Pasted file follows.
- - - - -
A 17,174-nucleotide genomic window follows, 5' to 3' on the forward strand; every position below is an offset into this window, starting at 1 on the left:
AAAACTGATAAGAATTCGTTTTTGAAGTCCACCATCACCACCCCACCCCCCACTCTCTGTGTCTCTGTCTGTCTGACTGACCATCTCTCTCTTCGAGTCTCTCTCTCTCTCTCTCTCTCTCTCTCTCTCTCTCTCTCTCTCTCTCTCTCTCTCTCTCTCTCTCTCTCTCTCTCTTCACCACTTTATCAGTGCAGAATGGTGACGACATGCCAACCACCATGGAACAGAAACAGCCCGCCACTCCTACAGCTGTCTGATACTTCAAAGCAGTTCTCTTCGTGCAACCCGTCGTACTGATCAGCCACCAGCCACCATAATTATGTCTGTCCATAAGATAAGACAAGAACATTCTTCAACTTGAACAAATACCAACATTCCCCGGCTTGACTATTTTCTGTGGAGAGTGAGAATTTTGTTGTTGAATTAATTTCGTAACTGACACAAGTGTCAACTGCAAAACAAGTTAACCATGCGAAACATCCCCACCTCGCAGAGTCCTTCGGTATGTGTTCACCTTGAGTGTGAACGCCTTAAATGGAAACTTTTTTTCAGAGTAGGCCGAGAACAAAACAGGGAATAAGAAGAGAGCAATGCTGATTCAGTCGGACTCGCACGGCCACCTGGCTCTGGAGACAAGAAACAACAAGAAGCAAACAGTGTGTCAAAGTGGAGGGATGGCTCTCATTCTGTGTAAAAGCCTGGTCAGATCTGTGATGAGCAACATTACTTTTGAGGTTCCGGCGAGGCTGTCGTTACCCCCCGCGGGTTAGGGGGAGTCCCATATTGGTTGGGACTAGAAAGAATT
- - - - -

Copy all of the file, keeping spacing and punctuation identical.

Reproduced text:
A 17,174-nucleotide genomic window follows, 5' to 3' on the forward strand; every position below is an offset into this window, starting at 1 on the left:
AAAACTGATAAGAATTCGTTTTTGAAGTCCACCATCACCACCCCACCCCCCACTCTCTGTGTCTCTGTCTGTCTGACTGACCATCTCTCTCTTCGAGTCTCTCTCTCTCTCTCTCTCTCTCTCTCTCTCTCTCTCTCTCTCTCTCTCTCTCTCTCTCTCTCTCTCTCTCTCTCTTCACCACTTTATCAGTGCAGAATGGTGACGACATGCCAACCACCATGGAACAGAAACAGCCCGCCACTCCTACAGCTGTCTGATACTTCAAAGCAGTTCTCTTCGTGCAACCCGTCGTACTGATCAGCCACCAGCCACCATAATTATGTCTGTCCATAAGATAAGACAAGAACATTCTTCAACTTGAACAAATACCAACATTCCCCGGCTTGACTATTTTCTGTGGAGAGTGAGAATTTTGTTGTTGAATTAATTTCGTAACTGACACAAGTGTCAACTGCAAAACAAGTTAACCATGCGAAACATCCCCACCTCGCAGAGTCCTTCGGTATGTGTTCACCTTGAGTGTGAACGCCTTAAATGGAAACTTTTTTTCAGAGTAGGCCGAGAACAAAACAGGGAATAAGAAGAGAGCAATGCTGATTCAGTCGGACTCGCACGGCCACCTGGCTCTGGAGACAAGAAACAACAAGAAGCAAACAGTGTGTCAAAGTGGAGGGATGGCTCTCATTCTGTGTAAAAGCCTGGTCAGATCTGTGATGAGCAACATTACTTTTGAGGTTCCGGCGAGGCTGTCGTTACCCCCCGCGGGTTAGGGGGAGTCCCATATTGGTTGGGACTAGAAAGAATT